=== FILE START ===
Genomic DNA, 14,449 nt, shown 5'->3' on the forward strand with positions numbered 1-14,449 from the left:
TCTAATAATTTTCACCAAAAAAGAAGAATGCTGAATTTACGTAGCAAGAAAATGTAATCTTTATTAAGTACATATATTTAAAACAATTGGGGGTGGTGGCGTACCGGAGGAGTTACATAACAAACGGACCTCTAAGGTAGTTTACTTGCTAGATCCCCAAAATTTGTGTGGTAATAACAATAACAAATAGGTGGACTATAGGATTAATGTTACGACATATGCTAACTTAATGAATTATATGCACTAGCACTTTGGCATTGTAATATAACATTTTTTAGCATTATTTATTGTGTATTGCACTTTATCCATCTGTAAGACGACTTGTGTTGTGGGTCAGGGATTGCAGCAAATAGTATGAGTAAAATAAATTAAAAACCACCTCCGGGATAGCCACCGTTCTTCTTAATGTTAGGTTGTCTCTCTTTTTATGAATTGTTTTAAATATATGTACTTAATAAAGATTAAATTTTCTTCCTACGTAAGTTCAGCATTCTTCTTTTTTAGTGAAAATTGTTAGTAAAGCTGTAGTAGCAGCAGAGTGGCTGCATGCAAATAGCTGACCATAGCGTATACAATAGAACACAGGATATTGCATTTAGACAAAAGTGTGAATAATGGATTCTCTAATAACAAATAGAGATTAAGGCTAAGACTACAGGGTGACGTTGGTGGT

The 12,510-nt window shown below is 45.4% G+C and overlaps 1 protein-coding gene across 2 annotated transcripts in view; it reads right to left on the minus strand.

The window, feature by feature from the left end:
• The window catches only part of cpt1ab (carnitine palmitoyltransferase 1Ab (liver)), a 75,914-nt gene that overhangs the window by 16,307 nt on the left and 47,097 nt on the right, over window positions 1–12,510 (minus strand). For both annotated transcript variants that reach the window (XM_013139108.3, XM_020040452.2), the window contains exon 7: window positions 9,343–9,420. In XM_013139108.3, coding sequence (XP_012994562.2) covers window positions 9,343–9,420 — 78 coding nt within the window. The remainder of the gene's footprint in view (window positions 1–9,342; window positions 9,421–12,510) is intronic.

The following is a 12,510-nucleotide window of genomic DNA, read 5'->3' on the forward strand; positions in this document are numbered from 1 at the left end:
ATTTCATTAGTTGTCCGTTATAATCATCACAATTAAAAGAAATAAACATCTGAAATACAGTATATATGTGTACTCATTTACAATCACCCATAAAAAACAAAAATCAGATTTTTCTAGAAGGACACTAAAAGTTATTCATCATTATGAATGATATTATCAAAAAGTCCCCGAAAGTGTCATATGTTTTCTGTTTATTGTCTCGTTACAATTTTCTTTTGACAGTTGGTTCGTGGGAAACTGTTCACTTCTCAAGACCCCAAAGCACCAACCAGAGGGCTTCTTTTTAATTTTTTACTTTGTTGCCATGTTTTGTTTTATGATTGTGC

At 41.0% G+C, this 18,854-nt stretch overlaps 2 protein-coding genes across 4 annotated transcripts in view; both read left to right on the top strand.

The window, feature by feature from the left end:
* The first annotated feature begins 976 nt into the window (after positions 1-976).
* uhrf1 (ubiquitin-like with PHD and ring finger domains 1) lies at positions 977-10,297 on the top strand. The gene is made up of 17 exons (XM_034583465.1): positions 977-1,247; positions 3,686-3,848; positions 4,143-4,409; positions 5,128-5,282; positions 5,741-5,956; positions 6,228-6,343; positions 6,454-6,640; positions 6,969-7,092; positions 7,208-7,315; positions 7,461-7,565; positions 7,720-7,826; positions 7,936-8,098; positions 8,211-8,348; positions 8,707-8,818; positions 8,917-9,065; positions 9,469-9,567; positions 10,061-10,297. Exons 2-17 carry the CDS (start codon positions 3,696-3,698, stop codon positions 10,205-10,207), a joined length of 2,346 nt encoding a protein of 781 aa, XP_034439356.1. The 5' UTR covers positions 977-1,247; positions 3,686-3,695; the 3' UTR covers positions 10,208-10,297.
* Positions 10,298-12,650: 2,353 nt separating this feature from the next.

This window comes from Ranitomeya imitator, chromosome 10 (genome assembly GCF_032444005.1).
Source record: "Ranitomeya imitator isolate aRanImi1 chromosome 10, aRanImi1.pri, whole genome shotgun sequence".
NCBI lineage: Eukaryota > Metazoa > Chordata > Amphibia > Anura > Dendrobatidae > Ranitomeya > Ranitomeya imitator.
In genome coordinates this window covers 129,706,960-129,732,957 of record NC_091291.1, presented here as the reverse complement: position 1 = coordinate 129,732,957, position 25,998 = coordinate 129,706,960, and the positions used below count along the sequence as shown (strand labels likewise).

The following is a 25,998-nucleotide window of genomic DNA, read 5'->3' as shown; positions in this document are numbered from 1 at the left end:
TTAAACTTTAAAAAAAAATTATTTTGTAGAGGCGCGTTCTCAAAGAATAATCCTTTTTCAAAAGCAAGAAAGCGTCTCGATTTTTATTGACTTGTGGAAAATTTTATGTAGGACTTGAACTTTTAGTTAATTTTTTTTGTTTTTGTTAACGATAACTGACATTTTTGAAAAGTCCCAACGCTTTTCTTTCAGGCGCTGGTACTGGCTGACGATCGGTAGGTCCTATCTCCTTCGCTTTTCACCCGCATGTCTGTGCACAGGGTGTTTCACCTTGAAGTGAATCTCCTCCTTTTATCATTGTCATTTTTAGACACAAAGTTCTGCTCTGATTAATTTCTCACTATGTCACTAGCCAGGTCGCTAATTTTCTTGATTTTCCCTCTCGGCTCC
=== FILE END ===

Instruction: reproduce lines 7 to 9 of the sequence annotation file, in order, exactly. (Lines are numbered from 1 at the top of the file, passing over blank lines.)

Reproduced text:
ATTTCATTAGTTGTCCGTTATAATCATCACAATTAAAAGAAATAAACATCTGAAATACAGTATATATGTGTACTCATTTACAATCACCCATAAAAAACAAAAATCAGATTTTTCTAGAAGGACACTAAAAGTTATTCATCATTATGAATGATATTATCAAAAAGTCCCCGAAAGTGTCATATGTTTTCTGTTTATTGTCTCGTTACAATTTTCTTTTGACAGTTGGTTCGTGGGAAACTGTTCACTTCTCAAGACCCCAAAGCACCAACCAGAGGGCTTCTTTTTAATTTTTTACTTTGTTGCCATGTTTTGTTTTATGATTGTGC

At 41.0% G+C, this 18,854-nt stretch overlaps 2 protein-coding genes across 4 annotated transcripts in view; both read left to right on the top strand.

The window, feature by feature from the left end: